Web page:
Today’s Oysters are very different to the yachts they built 40 years ago, but the core values of strength, seaworthiness and a multitude of practical, seaman like features remain, testament to the experience gained from sailing hundreds of thousands of miles in Oyster yachts.

Their regattas and events, organised exclusively for owners and their families, are increasingly popular, whilst our customer service and support is recognised as being amongst the best in our industry. In every corner of the sailing world, whatever the age or size of their Oyster, our owners can look to us for service and support, help and advice.

Owners have the opportunity to visit some of the world’s leading yacht clubs. In recent years the Royal New Zealand Yacht Squadron, Royal Thames Yacht Club, Royal Southern Yacht Club, New York Yacht Club, Real Club Nautico in Palma and the Royal Yacht Squadron have all hosted Oyster events.

This event is your chance to add ‘circumnavigator’ to your name, and with it all the excitement and intrigue that very word inspires. Conceived as an event to celebrate Oyster’s 40th Anniversary, the 2013 Oyster World Rally promises endless adventure, camaraderie and unforgettable experiences.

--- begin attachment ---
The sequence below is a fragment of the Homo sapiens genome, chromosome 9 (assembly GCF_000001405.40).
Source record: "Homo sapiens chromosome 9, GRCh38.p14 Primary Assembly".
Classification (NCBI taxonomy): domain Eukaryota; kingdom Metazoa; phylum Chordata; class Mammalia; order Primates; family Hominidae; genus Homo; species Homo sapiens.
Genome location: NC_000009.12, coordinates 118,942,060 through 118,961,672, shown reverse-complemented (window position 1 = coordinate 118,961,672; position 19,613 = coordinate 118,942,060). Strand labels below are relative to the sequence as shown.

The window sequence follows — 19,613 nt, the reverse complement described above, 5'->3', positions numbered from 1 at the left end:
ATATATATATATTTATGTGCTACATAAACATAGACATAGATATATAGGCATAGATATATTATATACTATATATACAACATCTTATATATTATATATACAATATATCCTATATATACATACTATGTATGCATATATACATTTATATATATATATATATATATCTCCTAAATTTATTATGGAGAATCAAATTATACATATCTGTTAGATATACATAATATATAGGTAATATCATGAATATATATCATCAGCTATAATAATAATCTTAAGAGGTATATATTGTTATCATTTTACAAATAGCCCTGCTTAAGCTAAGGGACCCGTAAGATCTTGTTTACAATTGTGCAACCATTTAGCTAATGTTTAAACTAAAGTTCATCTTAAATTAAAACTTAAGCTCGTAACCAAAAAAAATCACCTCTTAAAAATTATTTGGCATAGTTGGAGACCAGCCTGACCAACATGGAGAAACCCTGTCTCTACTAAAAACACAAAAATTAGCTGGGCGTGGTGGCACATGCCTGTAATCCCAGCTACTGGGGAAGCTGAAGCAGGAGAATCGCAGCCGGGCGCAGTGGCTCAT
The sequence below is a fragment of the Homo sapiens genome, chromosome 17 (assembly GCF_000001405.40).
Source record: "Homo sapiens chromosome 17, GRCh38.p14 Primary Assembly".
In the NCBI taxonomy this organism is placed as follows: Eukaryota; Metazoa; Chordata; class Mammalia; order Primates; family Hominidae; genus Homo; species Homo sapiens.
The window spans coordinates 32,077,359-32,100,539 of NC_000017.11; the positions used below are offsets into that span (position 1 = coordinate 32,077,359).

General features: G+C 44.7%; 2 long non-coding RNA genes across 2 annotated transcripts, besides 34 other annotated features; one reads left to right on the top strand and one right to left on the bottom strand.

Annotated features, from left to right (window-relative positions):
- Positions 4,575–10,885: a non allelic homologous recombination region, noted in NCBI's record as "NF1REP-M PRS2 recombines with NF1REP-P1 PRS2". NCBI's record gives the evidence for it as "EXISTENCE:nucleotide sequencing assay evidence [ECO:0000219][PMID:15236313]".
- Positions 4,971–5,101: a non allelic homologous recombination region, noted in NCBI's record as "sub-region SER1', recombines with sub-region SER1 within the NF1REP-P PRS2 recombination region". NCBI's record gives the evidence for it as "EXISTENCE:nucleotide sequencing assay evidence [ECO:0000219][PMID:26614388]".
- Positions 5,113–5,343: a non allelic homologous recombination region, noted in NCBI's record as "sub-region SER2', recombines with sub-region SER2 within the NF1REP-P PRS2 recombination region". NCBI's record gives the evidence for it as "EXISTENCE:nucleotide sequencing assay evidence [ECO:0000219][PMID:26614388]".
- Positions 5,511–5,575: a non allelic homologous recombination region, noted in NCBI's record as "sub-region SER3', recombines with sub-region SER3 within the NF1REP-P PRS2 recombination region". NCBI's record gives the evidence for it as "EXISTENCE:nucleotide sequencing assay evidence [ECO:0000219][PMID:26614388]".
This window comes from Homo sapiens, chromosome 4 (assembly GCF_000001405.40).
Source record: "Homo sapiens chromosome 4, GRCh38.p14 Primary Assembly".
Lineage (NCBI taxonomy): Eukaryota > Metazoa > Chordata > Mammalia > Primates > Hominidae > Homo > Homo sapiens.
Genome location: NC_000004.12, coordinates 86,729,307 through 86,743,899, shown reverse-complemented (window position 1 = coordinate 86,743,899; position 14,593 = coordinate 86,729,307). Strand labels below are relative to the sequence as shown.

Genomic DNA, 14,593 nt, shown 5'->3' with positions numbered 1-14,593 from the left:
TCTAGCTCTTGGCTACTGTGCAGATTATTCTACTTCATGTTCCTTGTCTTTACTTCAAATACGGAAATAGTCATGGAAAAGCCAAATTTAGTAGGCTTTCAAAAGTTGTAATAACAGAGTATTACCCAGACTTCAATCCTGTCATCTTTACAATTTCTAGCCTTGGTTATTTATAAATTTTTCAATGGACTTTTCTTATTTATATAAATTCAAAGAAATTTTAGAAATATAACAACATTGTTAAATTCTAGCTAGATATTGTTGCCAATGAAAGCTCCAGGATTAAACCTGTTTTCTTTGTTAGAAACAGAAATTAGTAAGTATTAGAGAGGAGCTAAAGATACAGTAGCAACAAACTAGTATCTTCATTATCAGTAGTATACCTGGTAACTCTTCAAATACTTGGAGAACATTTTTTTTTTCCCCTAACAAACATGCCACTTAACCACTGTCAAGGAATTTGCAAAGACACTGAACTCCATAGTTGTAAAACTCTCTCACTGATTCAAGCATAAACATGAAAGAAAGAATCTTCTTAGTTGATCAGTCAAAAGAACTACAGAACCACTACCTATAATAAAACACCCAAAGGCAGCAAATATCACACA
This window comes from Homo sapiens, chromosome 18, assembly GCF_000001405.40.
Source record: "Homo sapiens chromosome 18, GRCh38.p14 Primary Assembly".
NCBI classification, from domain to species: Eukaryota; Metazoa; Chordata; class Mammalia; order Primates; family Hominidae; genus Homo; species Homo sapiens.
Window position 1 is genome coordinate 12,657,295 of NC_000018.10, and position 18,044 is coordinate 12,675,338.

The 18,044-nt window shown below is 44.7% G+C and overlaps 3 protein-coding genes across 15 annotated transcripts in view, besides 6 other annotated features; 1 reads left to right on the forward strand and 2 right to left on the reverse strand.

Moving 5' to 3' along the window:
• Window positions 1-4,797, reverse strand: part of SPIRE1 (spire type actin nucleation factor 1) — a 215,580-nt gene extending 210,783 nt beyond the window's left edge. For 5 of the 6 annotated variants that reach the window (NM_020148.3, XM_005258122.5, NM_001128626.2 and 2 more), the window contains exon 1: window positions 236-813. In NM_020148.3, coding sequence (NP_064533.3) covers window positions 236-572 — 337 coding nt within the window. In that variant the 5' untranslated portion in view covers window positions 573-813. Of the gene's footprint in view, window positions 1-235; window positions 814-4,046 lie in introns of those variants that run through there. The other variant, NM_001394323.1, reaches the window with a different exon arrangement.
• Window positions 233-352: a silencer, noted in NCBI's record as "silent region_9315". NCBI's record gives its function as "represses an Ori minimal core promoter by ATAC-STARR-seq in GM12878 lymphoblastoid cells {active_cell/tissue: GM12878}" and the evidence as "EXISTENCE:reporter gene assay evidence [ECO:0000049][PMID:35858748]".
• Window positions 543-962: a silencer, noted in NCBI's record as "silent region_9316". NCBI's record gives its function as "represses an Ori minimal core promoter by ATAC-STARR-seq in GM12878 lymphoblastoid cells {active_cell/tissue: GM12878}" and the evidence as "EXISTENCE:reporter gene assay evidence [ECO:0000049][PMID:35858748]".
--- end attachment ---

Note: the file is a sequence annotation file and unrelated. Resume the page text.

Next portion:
A fleet of 27 magnificent examples of the Oyster yacht range will take part in the first ever Oyster World Rally. With the fleet hailing from Canada, Ireland, Italy, Germany, Netherlands, South Africa, Switzerland, United Kingdom and the United States, the rally is a truly international event. Nelson’s Dockyard has become the ‘Oyster village’ as the participants, backed by the Oyster Support Team, help each other to make ready for the adventure of a lifetime.